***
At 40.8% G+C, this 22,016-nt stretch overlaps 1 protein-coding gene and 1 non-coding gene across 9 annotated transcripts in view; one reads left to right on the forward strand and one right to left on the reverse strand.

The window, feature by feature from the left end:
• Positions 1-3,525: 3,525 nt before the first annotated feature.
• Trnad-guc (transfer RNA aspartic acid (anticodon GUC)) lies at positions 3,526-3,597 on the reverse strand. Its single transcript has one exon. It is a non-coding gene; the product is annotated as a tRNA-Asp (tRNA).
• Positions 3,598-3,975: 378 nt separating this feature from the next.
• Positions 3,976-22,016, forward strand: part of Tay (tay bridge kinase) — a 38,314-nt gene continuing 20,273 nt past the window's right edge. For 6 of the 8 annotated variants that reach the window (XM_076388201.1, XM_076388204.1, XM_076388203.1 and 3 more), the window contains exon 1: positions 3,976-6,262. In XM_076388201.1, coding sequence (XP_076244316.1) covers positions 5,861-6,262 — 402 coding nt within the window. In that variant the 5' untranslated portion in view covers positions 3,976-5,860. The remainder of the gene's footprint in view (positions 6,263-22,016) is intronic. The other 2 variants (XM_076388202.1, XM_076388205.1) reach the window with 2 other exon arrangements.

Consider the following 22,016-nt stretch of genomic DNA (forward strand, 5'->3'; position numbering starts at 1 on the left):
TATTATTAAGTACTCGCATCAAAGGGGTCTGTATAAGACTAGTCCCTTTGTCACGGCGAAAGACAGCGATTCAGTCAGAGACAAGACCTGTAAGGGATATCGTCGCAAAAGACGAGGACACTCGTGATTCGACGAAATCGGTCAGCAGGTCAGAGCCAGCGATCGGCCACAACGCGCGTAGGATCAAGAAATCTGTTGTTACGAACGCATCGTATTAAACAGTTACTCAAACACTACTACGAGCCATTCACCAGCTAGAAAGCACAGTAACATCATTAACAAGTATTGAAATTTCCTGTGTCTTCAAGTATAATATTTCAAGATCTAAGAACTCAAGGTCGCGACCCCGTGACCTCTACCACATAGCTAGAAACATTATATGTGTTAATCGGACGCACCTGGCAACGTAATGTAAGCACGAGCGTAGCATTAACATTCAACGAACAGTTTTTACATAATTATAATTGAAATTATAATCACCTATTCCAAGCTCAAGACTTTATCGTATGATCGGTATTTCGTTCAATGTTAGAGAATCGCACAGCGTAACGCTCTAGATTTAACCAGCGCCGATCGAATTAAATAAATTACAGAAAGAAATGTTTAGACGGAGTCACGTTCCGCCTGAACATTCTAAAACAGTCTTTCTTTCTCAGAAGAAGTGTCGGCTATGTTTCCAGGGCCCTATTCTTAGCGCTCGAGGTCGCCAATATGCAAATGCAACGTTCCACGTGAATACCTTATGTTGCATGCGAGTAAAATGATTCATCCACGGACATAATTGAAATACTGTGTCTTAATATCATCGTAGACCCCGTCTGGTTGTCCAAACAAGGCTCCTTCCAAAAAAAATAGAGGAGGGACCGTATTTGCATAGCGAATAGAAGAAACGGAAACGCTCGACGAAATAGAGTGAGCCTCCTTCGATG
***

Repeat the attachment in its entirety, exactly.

At 40.8% G+C, this 22,016-nt stretch overlaps 1 protein-coding gene and 1 non-coding gene across 9 annotated transcripts in view; one reads left to right on the forward strand and one right to left on the reverse strand.

The window, feature by feature from the left end:
• Positions 1-3,525: 3,525 nt before the first annotated feature.
• Trnad-guc (transfer RNA aspartic acid (anticodon GUC)) lies at positions 3,526-3,597 on the reverse strand. Its single transcript has one exon. It is a non-coding gene; the product is annotated as a tRNA-Asp (tRNA).
• Positions 3,598-3,975: 378 nt separating this feature from the next.
• Positions 3,976-22,016, forward strand: part of Tay (tay bridge kinase) — a 38,314-nt gene continuing 20,273 nt past the window's right edge. For 6 of the 8 annotated variants that reach the window (XM_076388201.1, XM_076388204.1, XM_076388203.1 and 3 more), the window contains exon 1: positions 3,976-6,262. In XM_076388201.1, coding sequence (XP_076244316.1) covers positions 5,861-6,262 — 402 coding nt within the window. In that variant the 5' untranslated portion in view covers positions 3,976-5,860. The remainder of the gene's footprint in view (positions 6,263-22,016) is intronic. The other 2 variants (XM_076388202.1, XM_076388205.1) reach the window with 2 other exon arrangements.

Consider the following 22,016-nt stretch of genomic DNA (forward strand, 5'->3'; position numbering starts at 1 on the left):
TATTATTAAGTACTCGCATCAAAGGGGTCTGTATAAGACTAGTCCCTTTGTCACGGCGAAAGACAGCGATTCAGTCAGAGACAAGACCTGTAAGGGATATCGTCGCAAAAGACGAGGACACTCGTGATTCGACGAAATCGGTCAGCAGGTCAGAGCCAGCGATCGGCCACAACGCGCGTAGGATCAAGAAATCTGTTGTTACGAACGCATCGTATTAAACAGTTACTCAAACACTACTACGAGCCATTCACCAGCTAGAAAGCACAGTAACATCATTAACAAGTATTGAAATTTCCTGTGTCTTCAAGTATAATATTTCAAGATCTAAGAACTCAAGGTCGCGACCCCGTGACCTCTACCACATAGCTAGAAACATTATATGTGTTAATCGGACGCACCTGGCAACGTAATGTAAGCACGAGCGTAGCATTAACATTCAACGAACAGTTTTTACATAATTATAATTGAAATTATAATCACCTATTCCAAGCTCAAGACTTTATCGTATGATCGGTATTTCGTTCAATGTTAGAGAATCGCACAGCGTAACGCTCTAGATTTAACCAGCGCCGATCGAATTAAATAAATTACAGAAAGAAATGTTTAGACGGAGTCACGTTCCGCCTGAACATTCTAAAACAGTCTTTCTTTCTCAGAAGAAGTGTCGGCTATGTTTCCAGGGCCCTATTCTTAGCGCTCGAGGTCGCCAATATGCAAATGCAACGTTCCACGTGAATACCTTATGTTGCATGCGAGTAAAATGATTCATCCACGGACATAATTGAAATACTGTGTCTTAATATCATCGTAGACCCCGTCTGGTTGTCCAAACAAGGCTCCTTCCAAAAAAAATAGAGGAGGGACCGTATTTGCATAGCGAATAGAAGAAACGGAAACGCTCGACGAAATAGAGTGAGCCTCCTTCGATG